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Russia Moves To Restrict 'Extremist' Internet Content

Russia is moving to restrict the internet, banning the posting of "extreme" content and barring citizens from storing personal information abroad.

Russia Moves To Restrict 'Extremist' Internet Content
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The Internet just became a lot more dangerous in Russia. 

One new law makes it a crime to share content deemed "extremist" on any platform.  

This includes Facebook, where The Moscow Times reports that "liking" some content can get you up to 5 years in jail. 

And a government-controlled Twitter account announced that "retweeting" the wrong tweet will also be a crime. 

And what counts as extremist content? Russian Internet expert Irina Levova, speaking to Radio Free Europe, says no one but the government really knows.

Engadget reports another law given initial approval by the Russian parliament would bar Russians from storing personal data on servers outside the motherland.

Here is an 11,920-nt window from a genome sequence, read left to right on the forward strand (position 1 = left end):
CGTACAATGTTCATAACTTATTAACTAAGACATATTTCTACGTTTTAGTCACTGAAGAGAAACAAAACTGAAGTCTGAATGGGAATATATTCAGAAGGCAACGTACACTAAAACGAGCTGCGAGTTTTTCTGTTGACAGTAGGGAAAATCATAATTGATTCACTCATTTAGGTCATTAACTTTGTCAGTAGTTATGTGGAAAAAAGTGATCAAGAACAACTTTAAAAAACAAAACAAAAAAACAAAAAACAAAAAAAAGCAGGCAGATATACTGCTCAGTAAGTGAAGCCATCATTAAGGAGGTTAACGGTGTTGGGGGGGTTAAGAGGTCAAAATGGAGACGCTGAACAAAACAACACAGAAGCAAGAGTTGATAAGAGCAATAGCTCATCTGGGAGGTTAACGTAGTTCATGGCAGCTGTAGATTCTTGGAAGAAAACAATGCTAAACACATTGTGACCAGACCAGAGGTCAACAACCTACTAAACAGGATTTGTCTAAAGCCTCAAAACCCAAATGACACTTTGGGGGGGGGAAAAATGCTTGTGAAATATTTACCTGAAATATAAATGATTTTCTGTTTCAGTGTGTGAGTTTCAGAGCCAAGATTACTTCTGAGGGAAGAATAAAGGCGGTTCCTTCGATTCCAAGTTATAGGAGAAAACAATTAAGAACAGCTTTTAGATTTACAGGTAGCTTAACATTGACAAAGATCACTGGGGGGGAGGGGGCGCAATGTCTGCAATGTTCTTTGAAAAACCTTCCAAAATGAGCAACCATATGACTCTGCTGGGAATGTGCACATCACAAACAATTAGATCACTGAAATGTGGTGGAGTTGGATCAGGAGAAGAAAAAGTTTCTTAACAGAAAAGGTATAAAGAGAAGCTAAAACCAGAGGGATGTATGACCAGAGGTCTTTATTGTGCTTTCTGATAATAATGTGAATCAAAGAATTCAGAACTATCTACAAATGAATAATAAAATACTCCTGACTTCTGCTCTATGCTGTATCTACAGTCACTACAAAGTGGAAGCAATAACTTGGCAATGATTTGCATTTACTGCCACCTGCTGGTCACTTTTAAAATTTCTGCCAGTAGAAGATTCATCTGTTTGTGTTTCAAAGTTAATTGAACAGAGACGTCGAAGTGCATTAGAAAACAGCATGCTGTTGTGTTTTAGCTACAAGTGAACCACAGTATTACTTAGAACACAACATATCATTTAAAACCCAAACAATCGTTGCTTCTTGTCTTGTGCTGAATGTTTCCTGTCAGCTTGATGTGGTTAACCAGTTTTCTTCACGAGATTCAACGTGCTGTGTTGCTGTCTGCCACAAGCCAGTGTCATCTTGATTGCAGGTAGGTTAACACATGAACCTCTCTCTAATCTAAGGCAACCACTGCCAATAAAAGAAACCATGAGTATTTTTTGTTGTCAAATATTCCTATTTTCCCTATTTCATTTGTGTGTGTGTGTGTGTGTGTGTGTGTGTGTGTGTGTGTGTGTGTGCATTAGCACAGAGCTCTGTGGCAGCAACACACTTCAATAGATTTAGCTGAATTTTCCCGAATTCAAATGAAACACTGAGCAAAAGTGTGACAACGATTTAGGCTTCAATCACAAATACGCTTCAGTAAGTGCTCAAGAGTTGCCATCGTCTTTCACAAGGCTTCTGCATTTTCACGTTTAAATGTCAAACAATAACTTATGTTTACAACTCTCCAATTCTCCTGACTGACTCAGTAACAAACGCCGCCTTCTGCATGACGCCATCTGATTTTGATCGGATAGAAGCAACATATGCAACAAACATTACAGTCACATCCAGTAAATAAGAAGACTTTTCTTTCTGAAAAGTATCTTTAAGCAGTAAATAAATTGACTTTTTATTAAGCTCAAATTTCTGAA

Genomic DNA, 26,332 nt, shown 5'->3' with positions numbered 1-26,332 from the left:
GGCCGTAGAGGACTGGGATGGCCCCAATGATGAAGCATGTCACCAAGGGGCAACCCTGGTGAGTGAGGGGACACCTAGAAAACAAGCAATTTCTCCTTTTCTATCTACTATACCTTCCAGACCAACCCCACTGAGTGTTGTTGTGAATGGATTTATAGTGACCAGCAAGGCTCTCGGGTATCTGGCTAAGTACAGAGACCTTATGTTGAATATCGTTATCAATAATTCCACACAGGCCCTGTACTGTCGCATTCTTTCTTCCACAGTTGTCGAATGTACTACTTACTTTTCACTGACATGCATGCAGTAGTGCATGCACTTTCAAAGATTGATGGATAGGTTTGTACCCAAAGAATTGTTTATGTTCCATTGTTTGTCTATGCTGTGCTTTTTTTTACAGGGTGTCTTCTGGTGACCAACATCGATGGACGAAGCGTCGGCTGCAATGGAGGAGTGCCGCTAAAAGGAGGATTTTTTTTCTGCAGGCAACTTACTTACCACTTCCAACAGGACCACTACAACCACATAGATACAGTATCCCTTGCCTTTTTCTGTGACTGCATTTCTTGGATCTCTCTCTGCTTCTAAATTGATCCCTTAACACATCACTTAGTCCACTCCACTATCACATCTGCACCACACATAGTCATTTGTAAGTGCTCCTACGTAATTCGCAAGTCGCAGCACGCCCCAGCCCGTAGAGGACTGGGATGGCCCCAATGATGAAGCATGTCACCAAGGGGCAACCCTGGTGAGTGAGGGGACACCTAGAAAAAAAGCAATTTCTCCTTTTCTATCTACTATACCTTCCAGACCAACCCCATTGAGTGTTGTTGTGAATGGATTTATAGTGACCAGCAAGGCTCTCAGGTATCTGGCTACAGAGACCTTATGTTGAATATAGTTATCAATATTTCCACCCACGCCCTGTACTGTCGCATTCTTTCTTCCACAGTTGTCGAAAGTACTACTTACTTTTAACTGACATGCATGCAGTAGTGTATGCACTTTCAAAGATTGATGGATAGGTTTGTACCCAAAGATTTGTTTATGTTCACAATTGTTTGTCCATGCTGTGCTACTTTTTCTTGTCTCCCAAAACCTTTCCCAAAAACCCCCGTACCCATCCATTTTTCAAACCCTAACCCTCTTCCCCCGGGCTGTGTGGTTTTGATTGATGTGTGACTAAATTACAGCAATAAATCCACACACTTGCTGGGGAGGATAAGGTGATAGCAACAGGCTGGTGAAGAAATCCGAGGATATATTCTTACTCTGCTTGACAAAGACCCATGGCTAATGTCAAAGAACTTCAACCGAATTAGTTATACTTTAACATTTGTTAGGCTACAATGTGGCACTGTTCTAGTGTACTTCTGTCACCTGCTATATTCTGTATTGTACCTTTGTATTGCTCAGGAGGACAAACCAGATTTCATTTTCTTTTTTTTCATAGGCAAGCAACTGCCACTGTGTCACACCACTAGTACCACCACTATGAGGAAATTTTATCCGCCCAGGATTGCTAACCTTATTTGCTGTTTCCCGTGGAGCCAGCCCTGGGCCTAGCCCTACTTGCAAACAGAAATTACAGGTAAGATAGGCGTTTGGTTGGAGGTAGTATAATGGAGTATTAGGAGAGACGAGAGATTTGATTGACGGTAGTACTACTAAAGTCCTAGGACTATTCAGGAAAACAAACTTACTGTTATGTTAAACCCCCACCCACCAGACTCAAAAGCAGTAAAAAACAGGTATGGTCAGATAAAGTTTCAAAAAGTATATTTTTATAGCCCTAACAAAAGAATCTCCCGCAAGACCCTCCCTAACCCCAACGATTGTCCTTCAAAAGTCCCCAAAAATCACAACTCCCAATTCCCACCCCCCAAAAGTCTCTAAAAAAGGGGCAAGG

The government-sponsored radio station Voice of Russia says "The idea is that if sensitive information is stored on servers located in a country, NSA cannot get to it."

But critics claim the law will allow the Russian government to ban or monitor any website not already under its control. The law would require companies like Facebook, Twitter and Google to either move their servers inside Russia or shut down. 

The new laws reflect Russian fears that the internet is a powerful tool for U.S. intelligence. The Guardian reports President Putin calling the internet a "CIA Project."

"Everything goes through servers located in the U.S. Everything is monitored there." (via RT)

Google CEO Eric Schmidt compared Russia's internet regime with the "Great Firewall of China."

"It's the only country right now that has active dynamic censorship of the internet...We're worried that Russia is on the path to doing this." (via Paley Center For Media)

The rules have also come under fire inside Russia. BuzzFeed reports an independent Russian agency complaining the law could "seriously damage" the economy. 

That law, when signed by President Putin, would take effect in 2016.